In general, the increasing variability (different weather conditions from one year to the next) and increased extreme weather events can lead to greater harvesting fluctuations and impede adaptation.


CO2 fertilisation

More carbon dioxide (CO2) can lead to an increased plant growth. However, the effect is not the same with regard to all plants. Particularly C3 and C4 plants are of importance for agriculture. They differ in terms of their leaf anatomy and the metabolic process during photosynthesis. C4 plants are better at absorbing carbon.Most crops grown in Germany belong to the category of C3 plants. These include wheat, sugar beet and potato. As far as these plants are concerned, normal temperature and light conditions mean that the photosynthesis rate increases with an increased concentration of CO2 in the air. However, in case of heat or drought, this effect diminishes.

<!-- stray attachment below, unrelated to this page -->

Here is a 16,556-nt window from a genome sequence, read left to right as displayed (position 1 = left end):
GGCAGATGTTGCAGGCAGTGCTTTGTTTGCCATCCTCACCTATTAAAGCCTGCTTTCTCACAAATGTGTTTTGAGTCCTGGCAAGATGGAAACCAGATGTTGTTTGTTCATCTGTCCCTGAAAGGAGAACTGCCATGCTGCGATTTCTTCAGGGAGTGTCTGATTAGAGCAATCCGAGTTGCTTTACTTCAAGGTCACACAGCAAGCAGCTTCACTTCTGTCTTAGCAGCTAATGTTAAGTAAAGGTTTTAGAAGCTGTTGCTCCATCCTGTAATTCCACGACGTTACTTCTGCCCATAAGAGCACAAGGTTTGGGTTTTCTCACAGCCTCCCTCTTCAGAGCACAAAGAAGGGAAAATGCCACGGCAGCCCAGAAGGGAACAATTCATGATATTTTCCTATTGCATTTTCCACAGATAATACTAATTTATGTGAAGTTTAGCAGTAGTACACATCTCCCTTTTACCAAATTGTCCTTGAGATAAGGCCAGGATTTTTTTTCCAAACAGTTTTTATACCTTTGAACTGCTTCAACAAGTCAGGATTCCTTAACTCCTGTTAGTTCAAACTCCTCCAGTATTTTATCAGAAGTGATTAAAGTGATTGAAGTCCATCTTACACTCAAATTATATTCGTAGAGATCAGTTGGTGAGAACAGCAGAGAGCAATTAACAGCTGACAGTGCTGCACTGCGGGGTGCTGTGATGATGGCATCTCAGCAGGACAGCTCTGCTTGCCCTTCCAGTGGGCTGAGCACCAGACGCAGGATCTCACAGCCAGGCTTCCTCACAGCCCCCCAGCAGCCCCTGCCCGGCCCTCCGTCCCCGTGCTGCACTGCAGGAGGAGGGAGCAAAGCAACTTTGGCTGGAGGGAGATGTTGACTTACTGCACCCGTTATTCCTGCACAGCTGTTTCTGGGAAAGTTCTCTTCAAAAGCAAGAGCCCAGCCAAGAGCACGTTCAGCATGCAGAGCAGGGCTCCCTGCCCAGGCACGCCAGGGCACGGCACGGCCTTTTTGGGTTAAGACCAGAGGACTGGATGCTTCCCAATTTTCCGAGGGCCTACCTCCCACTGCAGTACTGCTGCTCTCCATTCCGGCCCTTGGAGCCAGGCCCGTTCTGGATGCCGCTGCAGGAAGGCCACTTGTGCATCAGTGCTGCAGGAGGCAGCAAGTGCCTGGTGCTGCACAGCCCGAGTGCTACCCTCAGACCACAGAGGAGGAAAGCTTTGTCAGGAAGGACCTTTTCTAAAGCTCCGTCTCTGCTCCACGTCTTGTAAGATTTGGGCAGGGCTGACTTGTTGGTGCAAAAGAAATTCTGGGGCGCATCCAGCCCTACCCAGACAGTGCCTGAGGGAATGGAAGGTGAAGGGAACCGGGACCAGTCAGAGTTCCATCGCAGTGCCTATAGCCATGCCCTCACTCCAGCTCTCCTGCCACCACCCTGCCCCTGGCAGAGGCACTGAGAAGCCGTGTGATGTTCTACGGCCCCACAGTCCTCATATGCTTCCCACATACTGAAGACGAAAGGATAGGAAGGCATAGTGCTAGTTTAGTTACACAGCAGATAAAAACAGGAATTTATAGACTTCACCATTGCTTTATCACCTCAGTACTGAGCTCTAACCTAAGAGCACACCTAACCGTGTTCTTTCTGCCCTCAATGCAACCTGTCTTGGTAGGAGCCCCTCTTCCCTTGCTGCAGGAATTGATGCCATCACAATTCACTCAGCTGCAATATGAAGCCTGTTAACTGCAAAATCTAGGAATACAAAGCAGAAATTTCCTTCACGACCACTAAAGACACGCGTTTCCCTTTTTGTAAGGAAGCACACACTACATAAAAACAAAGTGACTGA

In contrast, C4 plants – such as maize, sugarcane and millet which mostly have a tropical or subtropical origin – have the ability to use lower CO2 concentrations in the air. Under heat and drought stress, they are superior to C3 plants. A change in the CO2concentration in the air hardly affects their growth.

Thus, CO2 changes affect the growth of some plant species positively. Furthermore, both C3 and C4 plants benefit from an effect that improves their water use efficiency in case of high atmospheric CO2 concentration. This could be crucial if the water availability decreases. However, overall it is assumed that neither of both effects is capable of compensating the limiting effects of climate change on agriculture.

If you are interested in obtaining information about possible adaptation measures in the field of action agriculture, please click here.



Adaptation to Climate Change

Technical measures

Especially technical measures that improve weather forecasts and warning systems are relevant for adaptation to climate change in the agricultural sector. They enable farmers to prepare for weather changes and extreme weather events and to take protective measures.